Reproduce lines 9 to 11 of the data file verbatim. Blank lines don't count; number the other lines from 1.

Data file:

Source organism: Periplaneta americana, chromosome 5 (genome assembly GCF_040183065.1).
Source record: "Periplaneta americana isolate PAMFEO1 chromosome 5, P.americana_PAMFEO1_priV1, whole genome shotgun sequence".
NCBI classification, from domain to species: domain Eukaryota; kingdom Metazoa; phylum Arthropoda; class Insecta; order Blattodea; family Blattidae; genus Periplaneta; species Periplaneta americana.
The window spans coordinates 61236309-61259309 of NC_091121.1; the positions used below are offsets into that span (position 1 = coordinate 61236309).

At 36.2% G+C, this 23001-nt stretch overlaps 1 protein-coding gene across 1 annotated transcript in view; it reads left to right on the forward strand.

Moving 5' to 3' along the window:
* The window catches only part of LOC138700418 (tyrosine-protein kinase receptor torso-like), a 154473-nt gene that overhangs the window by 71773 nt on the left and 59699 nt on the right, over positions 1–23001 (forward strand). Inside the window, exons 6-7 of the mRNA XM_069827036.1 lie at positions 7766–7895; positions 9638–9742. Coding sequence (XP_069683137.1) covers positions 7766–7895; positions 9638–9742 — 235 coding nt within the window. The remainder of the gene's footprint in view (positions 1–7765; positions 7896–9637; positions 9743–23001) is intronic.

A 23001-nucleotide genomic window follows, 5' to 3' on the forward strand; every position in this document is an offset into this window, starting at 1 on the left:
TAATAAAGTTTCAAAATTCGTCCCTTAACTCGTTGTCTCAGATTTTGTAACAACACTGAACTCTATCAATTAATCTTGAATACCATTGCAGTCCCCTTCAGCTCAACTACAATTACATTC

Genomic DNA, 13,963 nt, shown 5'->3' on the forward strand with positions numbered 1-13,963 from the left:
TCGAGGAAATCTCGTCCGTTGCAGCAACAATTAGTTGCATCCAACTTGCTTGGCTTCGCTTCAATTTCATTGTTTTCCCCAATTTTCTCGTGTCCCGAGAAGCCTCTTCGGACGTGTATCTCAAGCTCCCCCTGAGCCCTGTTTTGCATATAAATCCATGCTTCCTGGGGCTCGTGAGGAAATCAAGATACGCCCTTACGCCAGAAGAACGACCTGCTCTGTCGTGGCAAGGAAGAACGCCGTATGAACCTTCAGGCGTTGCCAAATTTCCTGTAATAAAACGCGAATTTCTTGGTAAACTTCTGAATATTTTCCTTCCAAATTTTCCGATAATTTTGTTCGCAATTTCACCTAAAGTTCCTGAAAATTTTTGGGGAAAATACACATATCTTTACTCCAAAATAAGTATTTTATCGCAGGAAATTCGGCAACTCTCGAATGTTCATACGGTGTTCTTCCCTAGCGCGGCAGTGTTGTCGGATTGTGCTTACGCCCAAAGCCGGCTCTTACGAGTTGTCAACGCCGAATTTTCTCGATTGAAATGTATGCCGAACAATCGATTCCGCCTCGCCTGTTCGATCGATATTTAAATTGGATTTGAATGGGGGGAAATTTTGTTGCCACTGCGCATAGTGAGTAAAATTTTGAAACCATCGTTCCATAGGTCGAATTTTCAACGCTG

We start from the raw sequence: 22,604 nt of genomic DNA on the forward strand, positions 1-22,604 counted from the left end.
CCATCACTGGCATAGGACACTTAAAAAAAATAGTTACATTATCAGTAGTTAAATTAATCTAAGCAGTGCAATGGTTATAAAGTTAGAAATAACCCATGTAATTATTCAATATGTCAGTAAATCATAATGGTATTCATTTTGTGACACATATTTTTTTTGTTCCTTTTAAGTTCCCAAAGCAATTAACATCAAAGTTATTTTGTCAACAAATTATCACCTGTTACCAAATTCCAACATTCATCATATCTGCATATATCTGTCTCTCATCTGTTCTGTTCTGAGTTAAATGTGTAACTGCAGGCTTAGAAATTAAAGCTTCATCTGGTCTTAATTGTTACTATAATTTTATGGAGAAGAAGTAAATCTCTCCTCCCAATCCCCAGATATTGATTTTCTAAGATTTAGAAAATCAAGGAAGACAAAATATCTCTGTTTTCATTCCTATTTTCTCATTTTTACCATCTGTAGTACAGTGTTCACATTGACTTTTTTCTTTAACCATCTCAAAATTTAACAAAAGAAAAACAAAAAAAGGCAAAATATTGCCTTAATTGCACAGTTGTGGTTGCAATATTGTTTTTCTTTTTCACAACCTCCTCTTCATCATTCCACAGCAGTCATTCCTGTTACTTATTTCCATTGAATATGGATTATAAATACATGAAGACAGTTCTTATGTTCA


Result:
TAATAAAGTTTCAAAATTCGTCCCTTAACTCGTTGTCTCAGATTTTGTAACAACACTGAACTCTATCAATTAATCTTGAATACCATTGCAGTCCCCTTCAGCTCAACTACAATTACATTC

Genomic DNA, 13,963 nt, shown 5'->3' on the forward strand with positions numbered 1-13,963 from the left:
TCGAGGAAATCTCGTCCGTTGCAGCAACAATTAGTTGCATCCAACTTGCTTGGCTTCGCTTCAATTTCATTGTTTTCCCCAATTTTCTCGTGTCCCGAGAAGCCTCTTCGGACGTGTATCTCAAGCTCCCCCTGAGCCCTGTTTTGCATATAAATCCATGCTTCCTGGGGCTCGTGAGGAAATCAAGATACGCCCTTACGCCAGAAGAACGACCTGCTCTGTCGTGGCAAGGAAGAACGCCGTATGAACCTTCAGGCGTTGCCAAATTTCCTGTAATAAAACGCGAATTTCTTGGTAAACTTCTGAATATTTTCCTTCCAAATTTTCCGATAATTTTGTTCGCAATTTCACCTAAAGTTCCTGAAAATTTTTGGGGAAAATACACATATCTTTACTCCAAAATAAGTATTTTATCGCAGGAAATTCGGCAACTCTCGAATGTTCATACGGTGTTCTTCCCTAGCGCGGCAGTGTTGTCGGATTGTGCTTACGCCCAAAGCCGGCTCTTACGAGTTGTCAACGCCGAATTTTCTCGATTGAAATGTATGCCGAACAATCGATTCCGCCTCGCCTGTTCGATCGATATTTAAATTGGATTTGAATGGGGGGAAATTTTGTTGCCACTGCGCATAGTGAGTAAAATTTTGAAACCATCGTTCCATAGGTCGAATTTTCAACGCTG